How to Write Campaign Letters to Mail to Voters
29 SEP 2017
When writing a campaign letter that will be mailed to voters, a politician must briefly highlight why she is the best candidate for the position. The letter should be short and to the point and should direct readers to learn more (at the candidate's website or office). Depending on the profile of the position, many voters will not know the candidate. The letter gives the politician a chance to introduce herself.
Include a photo. A small photo printed on the letterhead and return address is an effective way to personalize it. Voters want to see who they are voting for, and the photo will help build a connection to the candidate. Select a photo where the candidate is smiling and appears confident.
Introduce the candidate. Be professional and positive in the introduction. Outline the background of the candidate, including schooling and relevant experience. Explain why the candidate has chosen to run for this position of office.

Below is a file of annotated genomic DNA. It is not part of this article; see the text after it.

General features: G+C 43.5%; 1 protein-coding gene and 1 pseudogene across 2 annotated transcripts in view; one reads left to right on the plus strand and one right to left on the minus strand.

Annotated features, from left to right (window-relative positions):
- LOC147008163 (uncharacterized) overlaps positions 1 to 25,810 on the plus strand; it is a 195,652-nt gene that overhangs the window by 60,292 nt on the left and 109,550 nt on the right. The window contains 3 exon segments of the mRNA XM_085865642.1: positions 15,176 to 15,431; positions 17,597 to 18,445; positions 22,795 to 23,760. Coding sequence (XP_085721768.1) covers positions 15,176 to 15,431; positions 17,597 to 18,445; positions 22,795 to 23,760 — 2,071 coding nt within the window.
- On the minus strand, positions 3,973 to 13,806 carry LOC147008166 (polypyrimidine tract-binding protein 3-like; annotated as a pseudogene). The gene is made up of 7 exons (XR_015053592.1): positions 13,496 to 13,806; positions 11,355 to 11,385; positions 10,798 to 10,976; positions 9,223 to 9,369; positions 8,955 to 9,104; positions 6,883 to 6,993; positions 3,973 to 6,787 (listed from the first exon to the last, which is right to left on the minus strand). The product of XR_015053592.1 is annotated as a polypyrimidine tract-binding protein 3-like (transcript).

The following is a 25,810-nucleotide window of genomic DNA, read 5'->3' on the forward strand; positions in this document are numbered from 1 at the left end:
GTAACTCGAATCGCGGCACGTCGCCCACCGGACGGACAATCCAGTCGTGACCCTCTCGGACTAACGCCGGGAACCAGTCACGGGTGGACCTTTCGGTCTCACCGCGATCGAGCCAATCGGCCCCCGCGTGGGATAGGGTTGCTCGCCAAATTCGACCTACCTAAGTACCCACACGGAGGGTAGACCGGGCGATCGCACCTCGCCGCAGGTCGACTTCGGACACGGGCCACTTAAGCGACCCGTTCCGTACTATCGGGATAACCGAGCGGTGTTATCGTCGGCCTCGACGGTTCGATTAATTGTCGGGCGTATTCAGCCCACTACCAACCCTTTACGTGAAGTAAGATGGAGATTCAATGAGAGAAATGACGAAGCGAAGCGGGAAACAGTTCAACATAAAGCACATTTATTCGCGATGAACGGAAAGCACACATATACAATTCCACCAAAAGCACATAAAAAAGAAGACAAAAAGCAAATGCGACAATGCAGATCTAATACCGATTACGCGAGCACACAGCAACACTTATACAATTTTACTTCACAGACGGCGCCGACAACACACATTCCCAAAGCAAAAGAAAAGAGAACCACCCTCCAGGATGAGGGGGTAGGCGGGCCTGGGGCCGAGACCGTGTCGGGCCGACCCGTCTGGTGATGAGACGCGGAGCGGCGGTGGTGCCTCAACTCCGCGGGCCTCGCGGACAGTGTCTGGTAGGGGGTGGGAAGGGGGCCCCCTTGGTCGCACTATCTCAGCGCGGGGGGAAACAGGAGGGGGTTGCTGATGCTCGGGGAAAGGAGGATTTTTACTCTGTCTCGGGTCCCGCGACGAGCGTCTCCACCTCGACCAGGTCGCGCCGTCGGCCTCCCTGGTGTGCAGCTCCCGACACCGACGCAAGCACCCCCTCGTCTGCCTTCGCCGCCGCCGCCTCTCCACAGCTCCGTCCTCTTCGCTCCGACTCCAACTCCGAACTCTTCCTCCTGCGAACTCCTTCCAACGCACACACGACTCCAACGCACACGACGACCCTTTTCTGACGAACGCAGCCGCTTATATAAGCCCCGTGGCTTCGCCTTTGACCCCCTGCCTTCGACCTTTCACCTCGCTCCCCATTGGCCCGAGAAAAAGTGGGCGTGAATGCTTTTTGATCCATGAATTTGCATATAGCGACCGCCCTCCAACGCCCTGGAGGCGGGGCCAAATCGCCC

Include the basic platform. The platform is a list of promises or initiatives that candidate says she will enact if elected. If the initiatives are not straightforward, include a short summary of why this is a good change for the community.
Ask for the votes. Simply ask people to vote for this candidate. It sounds simple and it is. Perhaps this is why so many politicians miss this point. Use gentle wording that is not demanding or begging. For example, "If you support the policies I wish to initiate and you believe me to be the best candidate, I ask you to cast your vote for me on Nov. 8."
Thank voters for their time and attention. Close the letter by thanking them for reading it. Include information about the office of the candidate and encourage voters to do more research and ask questions. Give voters the relevant information: phone numbers, websites, email and postal addresses.
Sign the letter by hand. A real signature adds a personal touch and makes the mailing seem less cookie-cutter.